We catch up with Keith Hitchman who explains more about the projects he's been involved with and why they are making a difference in the city.
You’ve been pioneer minister in the city centre for a number of years – why is it important we connect and network with that community?
In ‘seeking the welfare of the city’, the focus of River in the City (RitC) has been on outreach within the workplace and among city professionals. RitC is interested in building ‘spiritual capital’, and in this sense functions much like a consultancy service.
Drawing on imagery of ‘the river’, the Church grows in three co-relational ways: Firstly, growth above the surface - that which we can see and measure (numerical growth), secondly growth below the surface (devotional growth), and finally growth across the surface (influential growth).
It is vital that we as a Church look to extend our reach and influence in society. We do this by connecting with people, making authentic friendships, and joining with them in serving the community. It is my experience that as people see the Church in action and in conversation, they are more likely to engage with the Jesus and His message. This approach is not a quick fix. It’s more of a long game.
What has River in the City been exploring?
Over the last five years RitC has adopted a two-pronged strategy. Firstly, to listen both to God and to the city, to discern where and how God is working, and to get into the flow of what the Spirit is doing. Together with our friends in Christian, other faith, and secular organisations we have been involved in Liverpool City Centre Street Pastors, Riverforce & Merseyside Police Chaplaincy Service, Liverpool Green Partnership, and other initiatives.
Secondly, we have sought to put on high quality events, as RitC (City Leaders Breakfast) and in partnership with other agencies (Networking Dinners, Fairness Summit, and Leadership Retreats).
RitC is based in Liverpool city-centre, and has a city-wide remit.
As a result of these connections you have been working with Bay TV on a religious programme. How did that come about?
Initially I was approached by Bay TV to advise on their religious broadcasting after being recommended by city colleagues. I offered to try my hand at presenting!
What is Bay TV – and what is the importance of getting involved with community based TV?
Bay TV is a Merseyside-based community television station. It was launched in November 2014, although content had previously been available on the web since it was granted a local digital television licence in February 2013. The station is transmitted from studios in Toxteth and broadcasts each day from 6am to 11pm.
It is important for the Church to be involved with local television and digital media, because it is simply another way we can serve our city and community. This is increasingly important in our visual culture.
What is the format?
The programme I present, Faith Matters, is essentially a chat show. Broadcasting on Sunday’s and repeated through the week, Faith Matters looks at Merseyside life through the prism of spirituality, faith, and belief. It is sofa-based, laid-back and informal!
How do you chose subjects and guests?
I work closely with this with the programme’s producer, Neil Duffin. We try to choose a range of subjects and speakers, representing both the Christian faith and other spiritual traditions. We are part of a multi-cultural pluralistic culture, and it’s important to give everyone a fair shout.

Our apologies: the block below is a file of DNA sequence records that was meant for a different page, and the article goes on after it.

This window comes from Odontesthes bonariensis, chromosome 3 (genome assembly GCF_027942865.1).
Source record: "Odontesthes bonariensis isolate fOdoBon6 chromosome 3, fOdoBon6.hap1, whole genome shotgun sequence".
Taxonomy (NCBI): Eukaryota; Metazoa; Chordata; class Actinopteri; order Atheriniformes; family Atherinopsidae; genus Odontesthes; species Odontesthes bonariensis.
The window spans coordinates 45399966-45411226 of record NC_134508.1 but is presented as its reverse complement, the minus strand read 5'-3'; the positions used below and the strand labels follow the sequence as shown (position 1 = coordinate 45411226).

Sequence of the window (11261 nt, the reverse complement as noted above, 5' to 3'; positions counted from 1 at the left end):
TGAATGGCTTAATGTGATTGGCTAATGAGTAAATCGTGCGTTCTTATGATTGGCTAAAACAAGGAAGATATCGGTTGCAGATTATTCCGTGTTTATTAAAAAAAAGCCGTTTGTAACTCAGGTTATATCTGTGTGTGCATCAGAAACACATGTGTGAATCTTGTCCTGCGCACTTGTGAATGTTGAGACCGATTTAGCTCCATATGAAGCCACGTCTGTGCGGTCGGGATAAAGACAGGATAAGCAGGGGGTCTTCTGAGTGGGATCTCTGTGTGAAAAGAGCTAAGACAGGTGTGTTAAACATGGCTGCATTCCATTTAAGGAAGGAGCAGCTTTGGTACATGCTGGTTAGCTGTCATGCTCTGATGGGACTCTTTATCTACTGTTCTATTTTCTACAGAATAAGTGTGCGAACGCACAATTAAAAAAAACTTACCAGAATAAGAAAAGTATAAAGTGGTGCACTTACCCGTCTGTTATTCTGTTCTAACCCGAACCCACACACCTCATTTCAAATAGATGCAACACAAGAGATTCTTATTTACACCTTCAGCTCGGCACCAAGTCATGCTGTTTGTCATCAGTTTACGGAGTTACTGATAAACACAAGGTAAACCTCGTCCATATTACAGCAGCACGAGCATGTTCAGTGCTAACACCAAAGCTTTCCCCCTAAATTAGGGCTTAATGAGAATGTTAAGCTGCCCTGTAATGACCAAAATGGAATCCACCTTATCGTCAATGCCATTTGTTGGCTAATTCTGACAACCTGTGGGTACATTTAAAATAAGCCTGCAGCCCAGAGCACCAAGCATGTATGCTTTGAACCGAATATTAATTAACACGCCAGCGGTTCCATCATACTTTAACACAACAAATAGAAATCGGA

Is this church? And if so how is church manifested through it?
Church is wherever Jesus’s followers are. The ministry of Jesus is a table ministry. Jesus spent far more time sitting at other people’s tables than He did inviting people to sit at His. Even the Last Supper took place around a borrowed table. Recording Faith Matters, I sit around a coffee table with friends. At this table I am both a guest (of BayTV) and a host. It’s a Jesus thing.
In presenting the programme as a Christian minister, I try to keep Jesus and His message in focus. I always ask guests from other faith traditions a ‘Jesus Question’, which they are more than happy to answer. People don’t mind talking about Jesus.
How does it support our desire to grow the church, support the notion of a bigger church making a bigger difference?
Faith Matters has the potential to make a big impact on a big audience of Merseysiders. Recent analysis of viewing patterns for community TV nationwide suggests that Bay TV’s viewing is high compared with other stations and areas. The station is accessible in more than 930,000 homes across the city-region and beyond. The impact is hard to quantify, but the conversations I am having with people about the show in places as diverse as my local medical centre and supermarket would indicate that it has having an effect.
Is there a danger this is simply a vanity project?
With a public facing role there is always this danger. We all have an ego, and we have to learn to keep it in check. Some more than others! Recognising it is half the battle.
How important is engaging with the secular media – surely they have done more harm than good to the church?
The media have come in for a bit of a bashing recently. It’s important we don’t demonise the media or the people who work in it. The media have an important role as educators and informers. Yes, the media are guilty of many things, but they are also a voice for the voiceless, exposing injustice and holding to account the institutions of state. This includes the Church as an institution. The media help to keep us transparent. By engaging with the media at a local as well as a national level, we can help to make sure that the media are equally transparent in their practices.